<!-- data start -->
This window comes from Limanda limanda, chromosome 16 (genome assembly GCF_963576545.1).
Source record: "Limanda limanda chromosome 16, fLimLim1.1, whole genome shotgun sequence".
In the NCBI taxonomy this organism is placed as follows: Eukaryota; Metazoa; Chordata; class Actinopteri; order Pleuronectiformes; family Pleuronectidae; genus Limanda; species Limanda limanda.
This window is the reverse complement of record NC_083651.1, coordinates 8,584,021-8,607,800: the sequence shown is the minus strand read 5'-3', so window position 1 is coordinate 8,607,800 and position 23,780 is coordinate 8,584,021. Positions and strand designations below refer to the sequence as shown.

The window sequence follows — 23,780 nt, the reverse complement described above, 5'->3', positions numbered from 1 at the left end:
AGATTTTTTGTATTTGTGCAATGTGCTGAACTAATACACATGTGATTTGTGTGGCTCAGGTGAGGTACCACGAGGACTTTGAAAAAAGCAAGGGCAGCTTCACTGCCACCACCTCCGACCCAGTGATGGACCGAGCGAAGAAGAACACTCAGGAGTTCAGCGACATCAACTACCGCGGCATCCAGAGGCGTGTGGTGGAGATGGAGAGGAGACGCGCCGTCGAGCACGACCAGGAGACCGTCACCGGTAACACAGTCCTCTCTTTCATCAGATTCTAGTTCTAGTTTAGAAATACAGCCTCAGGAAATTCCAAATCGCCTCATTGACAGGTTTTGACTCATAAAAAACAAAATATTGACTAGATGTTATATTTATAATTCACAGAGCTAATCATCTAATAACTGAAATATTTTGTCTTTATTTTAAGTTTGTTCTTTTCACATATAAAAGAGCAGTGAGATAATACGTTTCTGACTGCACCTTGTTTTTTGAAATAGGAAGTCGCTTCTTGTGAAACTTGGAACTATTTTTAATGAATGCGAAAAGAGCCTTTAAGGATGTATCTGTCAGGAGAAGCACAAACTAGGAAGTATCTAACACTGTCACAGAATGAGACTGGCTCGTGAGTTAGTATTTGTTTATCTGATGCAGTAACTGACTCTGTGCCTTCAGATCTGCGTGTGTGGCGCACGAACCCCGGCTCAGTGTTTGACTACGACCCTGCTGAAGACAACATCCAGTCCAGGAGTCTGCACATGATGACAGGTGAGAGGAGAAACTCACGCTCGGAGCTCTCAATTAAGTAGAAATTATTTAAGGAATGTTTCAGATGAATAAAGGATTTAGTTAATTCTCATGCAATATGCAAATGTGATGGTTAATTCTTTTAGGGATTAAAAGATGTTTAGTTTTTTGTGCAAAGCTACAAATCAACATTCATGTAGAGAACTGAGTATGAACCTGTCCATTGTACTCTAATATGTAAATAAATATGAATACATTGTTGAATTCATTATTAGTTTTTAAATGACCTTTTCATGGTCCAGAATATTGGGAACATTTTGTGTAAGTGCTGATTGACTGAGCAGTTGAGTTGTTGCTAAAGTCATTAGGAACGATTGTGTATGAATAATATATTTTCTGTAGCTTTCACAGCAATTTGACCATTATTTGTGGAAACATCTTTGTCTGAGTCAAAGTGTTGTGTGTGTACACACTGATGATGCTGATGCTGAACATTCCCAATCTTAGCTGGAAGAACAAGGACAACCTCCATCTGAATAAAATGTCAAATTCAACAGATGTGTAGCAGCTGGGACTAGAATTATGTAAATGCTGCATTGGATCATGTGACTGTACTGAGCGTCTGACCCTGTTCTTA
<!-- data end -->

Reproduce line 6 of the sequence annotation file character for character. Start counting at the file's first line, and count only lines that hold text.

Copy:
AGATTTTTTGTATTTGTGCAATGTGCTGAACTAATACACATGTGATTTGTGTGGCTCAGGTGAGGTACCACGAGGACTTTGAAAAAAGCAAGGGCAGCTTCACTGCCACCACCTCCGACCCAGTGATGGACCGAGCGAAGAAGAACACTCAGGAGTTCAGCGACATCAACTACCGCGGCATCCAGAGGCGTGTGGTGGAGATGGAGAGGAGACGCGCCGTCGAGCACGACCAGGAGACCGTCACCGGTAACACAGTCCTCTCTTTCATCAGATTCTAGTTCTAGTTTAGAAATACAGCCTCAGGAAATTCCAAATCGCCTCATTGACAGGTTTTGACTCATAAAAAACAAAATATTGACTAGATGTTATATTTATAATTCACAGAGCTAATCATCTAATAACTGAAATATTTTGTCTTTATTTTAAGTTTGTTCTTTTCACATATAAAAGAGCAGTGAGATAATACGTTTCTGACTGCACCTTGTTTTTTGAAATAGGAAGTCGCTTCTTGTGAAACTTGGAACTATTTTTAATGAATGCGAAAAGAGCCTTTAAGGATGTATCTGTCAGGAGAAGCACAAACTAGGAAGTATCTAACACTGTCACAGAATGAGACTGGCTCGTGAGTTAGTATTTGTTTATCTGATGCAGTAACTGACTCTGTGCCTTCAGATCTGCGTGTGTGGCGCACGAACCCCGGCTCAGTGTTTGACTACGACCCTGCTGAAGACAACATCCAGTCCAGGAGTCTGCACATGATGACAGGTGAGAGGAGAAACTCACGCTCGGAGCTCTCAATTAAGTAGAAATTATTTAAGGAATGTTTCAGATGAATAAAGGATTTAGTTAATTCTCATGCAATATGCAAATGTGATGGTTAATTCTTTTAGGGATTAAAAGATGTTTAGTTTTTTGTGCAAAGCTACAAATCAACATTCATGTAGAGAACTGAGTATGAACCTGTCCATTGTACTCTAATATGTAAATAAATATGAATACATTGTTGAATTCATTATTAGTTTTTAAATGACCTTTTCATGGTCCAGAATATTGGGAACATTTTGTGTAAGTGCTGATTGACTGAGCAGTTGAGTTGTTGCTAAAGTCATTAGGAACGATTGTGTATGAATAATATATTTTCTGTAGCTTTCACAGCAATTTGACCATTATTTGTGGAAACATCTTTGTCTGAGTCAAAGTGTTGTGTGTGTACACACTGATGATGCTGATGCTGAACATTCCCAATCTTAGCTGGAAGAACAAGGACAACCTCCATCTGAATAAAATGTCAAATTCAACAGATGTGTAGCAGCTGGGACTAGAATTATGTAAATGCTGCATTGGATCATGTGACTGTACTGAGCGTCTGACCCTGTTCTTA